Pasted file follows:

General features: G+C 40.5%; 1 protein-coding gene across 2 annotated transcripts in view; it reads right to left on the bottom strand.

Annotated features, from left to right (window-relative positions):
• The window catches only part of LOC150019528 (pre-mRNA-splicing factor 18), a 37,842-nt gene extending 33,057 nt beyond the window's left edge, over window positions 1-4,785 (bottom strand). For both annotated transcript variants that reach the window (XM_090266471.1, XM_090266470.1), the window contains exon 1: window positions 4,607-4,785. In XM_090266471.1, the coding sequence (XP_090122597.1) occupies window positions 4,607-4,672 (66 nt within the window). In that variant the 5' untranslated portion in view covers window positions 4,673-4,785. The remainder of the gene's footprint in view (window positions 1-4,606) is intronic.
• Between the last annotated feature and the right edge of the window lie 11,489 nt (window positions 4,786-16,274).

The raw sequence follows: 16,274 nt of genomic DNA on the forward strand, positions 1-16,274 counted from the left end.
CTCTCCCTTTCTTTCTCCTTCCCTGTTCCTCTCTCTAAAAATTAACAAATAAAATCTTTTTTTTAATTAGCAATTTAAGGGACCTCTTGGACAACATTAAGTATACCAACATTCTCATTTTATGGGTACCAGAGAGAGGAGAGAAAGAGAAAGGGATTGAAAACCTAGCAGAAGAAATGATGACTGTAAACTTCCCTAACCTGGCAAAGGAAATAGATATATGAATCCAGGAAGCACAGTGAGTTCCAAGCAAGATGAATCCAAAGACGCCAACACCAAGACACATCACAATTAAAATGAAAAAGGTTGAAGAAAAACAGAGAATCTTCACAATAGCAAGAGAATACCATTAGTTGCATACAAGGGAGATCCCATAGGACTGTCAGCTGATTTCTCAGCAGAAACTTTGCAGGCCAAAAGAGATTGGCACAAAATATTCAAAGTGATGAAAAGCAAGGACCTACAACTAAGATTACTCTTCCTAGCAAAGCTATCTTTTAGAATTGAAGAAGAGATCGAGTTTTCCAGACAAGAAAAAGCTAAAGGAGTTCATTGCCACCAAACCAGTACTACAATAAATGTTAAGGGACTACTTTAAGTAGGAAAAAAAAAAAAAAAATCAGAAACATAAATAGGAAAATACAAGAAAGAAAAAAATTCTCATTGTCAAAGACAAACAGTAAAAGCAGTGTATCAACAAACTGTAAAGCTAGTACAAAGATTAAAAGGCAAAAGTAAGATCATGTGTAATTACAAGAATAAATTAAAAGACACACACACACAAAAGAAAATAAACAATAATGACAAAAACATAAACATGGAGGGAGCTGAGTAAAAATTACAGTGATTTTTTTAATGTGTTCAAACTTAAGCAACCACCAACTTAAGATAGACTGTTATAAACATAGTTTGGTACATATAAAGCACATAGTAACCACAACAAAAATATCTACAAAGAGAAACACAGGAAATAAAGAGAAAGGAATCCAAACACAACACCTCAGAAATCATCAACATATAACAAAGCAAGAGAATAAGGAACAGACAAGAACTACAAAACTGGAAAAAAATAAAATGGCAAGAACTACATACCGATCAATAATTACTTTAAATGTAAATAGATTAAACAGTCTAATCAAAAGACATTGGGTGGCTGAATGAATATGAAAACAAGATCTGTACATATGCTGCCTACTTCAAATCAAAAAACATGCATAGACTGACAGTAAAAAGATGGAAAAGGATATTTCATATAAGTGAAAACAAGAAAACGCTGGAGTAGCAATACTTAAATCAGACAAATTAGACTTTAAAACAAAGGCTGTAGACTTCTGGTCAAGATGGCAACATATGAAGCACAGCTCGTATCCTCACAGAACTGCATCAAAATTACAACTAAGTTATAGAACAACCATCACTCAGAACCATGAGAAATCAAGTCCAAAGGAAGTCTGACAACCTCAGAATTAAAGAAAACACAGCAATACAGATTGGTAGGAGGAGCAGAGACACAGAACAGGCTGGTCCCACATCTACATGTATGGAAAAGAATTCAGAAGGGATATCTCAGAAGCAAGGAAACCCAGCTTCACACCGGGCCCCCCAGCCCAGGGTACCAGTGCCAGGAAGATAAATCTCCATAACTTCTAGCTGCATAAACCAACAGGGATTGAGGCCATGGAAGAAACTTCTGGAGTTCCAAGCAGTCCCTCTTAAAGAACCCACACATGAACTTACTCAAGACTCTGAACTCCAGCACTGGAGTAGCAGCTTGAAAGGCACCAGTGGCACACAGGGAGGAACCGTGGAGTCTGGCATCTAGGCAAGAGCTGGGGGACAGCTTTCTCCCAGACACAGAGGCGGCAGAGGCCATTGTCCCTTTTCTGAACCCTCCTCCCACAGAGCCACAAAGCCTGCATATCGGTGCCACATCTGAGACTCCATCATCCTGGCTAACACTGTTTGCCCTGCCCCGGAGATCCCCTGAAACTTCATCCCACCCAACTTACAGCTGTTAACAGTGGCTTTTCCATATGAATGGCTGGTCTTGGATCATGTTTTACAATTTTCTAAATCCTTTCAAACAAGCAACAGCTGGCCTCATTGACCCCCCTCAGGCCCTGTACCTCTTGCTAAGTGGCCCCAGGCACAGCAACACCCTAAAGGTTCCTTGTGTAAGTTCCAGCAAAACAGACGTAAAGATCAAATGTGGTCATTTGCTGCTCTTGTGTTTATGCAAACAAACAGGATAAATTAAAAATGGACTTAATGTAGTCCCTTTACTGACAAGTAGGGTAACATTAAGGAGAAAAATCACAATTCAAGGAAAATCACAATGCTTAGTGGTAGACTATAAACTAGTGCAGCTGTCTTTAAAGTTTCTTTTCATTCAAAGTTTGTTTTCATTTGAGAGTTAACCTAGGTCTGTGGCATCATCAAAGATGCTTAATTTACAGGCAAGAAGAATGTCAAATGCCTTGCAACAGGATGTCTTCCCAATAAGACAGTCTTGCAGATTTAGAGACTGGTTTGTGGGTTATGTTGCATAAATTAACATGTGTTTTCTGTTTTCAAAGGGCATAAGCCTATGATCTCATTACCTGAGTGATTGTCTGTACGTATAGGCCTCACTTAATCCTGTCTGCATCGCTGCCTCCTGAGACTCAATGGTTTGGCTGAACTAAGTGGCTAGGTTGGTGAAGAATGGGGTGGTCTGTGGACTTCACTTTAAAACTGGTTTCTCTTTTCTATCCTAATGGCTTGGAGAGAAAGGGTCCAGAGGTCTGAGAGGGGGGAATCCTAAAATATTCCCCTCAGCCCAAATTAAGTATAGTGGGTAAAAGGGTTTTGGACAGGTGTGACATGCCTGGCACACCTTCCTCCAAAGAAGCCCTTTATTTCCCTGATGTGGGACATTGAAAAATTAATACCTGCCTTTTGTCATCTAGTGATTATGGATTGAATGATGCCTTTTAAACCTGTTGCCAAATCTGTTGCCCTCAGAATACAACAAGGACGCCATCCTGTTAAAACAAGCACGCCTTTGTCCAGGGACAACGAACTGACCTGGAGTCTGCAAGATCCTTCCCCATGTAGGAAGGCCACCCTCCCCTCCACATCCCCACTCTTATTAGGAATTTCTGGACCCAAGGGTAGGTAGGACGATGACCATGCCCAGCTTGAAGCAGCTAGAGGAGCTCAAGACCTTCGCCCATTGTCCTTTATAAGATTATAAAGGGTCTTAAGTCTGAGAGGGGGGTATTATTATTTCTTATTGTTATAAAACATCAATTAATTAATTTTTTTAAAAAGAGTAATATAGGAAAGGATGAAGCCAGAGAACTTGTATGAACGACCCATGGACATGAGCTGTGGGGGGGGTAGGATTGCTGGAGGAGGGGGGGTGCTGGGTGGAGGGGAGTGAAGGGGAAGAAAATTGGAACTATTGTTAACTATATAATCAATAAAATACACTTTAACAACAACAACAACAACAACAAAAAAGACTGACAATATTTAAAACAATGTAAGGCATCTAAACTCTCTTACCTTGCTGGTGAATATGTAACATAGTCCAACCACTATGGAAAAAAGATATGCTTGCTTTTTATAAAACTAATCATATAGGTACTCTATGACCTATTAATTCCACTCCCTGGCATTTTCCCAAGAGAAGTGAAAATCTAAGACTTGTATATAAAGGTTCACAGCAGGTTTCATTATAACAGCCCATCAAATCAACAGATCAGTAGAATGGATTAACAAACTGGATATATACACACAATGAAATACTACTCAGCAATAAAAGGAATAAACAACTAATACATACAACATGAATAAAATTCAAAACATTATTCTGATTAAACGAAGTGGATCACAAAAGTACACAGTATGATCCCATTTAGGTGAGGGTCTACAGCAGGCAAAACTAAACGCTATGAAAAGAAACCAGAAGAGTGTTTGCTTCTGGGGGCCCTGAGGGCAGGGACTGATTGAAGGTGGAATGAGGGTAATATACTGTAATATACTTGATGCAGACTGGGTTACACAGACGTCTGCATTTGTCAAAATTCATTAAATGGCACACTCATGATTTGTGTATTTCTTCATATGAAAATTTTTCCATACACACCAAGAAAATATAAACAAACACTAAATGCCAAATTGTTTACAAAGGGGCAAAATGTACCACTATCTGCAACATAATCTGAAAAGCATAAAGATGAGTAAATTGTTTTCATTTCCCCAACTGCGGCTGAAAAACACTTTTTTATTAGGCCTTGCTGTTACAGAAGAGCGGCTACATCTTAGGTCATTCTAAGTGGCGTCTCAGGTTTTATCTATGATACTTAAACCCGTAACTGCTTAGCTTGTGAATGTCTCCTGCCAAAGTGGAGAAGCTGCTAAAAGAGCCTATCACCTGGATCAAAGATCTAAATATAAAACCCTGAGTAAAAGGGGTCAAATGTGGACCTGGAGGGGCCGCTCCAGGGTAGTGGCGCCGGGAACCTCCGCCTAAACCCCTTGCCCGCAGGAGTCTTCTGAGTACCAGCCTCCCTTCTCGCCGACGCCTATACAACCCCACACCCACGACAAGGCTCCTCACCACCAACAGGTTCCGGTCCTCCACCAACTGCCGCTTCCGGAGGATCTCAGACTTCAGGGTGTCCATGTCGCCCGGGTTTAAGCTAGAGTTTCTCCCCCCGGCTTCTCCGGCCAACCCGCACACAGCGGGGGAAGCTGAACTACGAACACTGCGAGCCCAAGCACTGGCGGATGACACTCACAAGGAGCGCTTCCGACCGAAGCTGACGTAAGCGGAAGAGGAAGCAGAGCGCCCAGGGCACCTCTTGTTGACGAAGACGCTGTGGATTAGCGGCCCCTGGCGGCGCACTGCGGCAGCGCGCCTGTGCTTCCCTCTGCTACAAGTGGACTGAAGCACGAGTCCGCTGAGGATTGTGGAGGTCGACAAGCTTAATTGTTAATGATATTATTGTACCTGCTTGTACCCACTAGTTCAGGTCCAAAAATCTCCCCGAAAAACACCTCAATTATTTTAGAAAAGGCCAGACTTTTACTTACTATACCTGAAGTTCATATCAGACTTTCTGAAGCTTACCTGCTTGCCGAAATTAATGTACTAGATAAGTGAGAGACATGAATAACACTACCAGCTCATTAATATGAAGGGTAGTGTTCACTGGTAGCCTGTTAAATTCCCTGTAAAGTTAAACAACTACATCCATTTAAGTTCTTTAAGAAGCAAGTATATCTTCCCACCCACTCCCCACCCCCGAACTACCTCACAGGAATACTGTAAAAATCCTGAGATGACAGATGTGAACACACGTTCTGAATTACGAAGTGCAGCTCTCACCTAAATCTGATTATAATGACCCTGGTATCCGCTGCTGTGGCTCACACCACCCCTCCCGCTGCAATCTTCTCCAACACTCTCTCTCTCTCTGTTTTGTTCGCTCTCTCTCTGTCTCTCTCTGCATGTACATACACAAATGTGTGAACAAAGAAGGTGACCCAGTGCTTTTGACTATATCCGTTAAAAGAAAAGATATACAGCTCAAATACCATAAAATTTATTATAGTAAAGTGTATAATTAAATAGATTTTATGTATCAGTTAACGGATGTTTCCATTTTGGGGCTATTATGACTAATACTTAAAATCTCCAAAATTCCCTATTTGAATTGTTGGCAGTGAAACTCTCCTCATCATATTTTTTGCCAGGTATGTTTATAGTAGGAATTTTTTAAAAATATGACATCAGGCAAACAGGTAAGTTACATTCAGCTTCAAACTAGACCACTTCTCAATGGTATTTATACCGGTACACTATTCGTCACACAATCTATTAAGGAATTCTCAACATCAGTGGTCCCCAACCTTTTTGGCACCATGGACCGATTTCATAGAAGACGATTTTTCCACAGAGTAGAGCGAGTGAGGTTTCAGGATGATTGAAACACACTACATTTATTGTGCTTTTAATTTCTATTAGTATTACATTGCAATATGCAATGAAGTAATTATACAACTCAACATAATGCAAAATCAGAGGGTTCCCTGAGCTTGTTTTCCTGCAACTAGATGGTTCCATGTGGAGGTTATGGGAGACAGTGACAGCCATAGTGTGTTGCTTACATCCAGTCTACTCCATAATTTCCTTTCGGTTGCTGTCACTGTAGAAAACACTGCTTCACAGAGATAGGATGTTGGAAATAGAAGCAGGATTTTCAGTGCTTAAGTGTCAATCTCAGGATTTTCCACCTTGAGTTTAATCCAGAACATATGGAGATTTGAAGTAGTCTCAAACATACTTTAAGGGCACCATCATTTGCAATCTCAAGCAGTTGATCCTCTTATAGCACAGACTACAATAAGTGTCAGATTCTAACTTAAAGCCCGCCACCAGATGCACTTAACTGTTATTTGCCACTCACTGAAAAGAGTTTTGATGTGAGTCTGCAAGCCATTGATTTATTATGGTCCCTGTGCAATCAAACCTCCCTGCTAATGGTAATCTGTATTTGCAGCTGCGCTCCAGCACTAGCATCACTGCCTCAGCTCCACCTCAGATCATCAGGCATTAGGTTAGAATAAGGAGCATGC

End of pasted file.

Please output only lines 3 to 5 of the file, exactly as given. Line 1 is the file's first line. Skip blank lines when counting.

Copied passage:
• The window catches only part of LOC150019528 (pre-mRNA-splicing factor 18), a 37,842-nt gene extending 33,057 nt beyond the window's left edge, over window positions 1-4,785 (bottom strand). For both annotated transcript variants that reach the window (XM_090266471.1, XM_090266470.1), the window contains exon 1: window positions 4,607-4,785. In XM_090266471.1, the coding sequence (XP_090122597.1) occupies window positions 4,607-4,672 (66 nt within the window). In that variant the 5' untranslated portion in view covers window positions 4,673-4,785. The remainder of the gene's footprint in view (window positions 1-4,606) is intronic.
• Between the last annotated feature and the right edge of the window lie 11,489 nt (window positions 4,786-16,274).

The raw sequence follows: 16,274 nt of genomic DNA on the forward strand, positions 1-16,274 counted from the left end.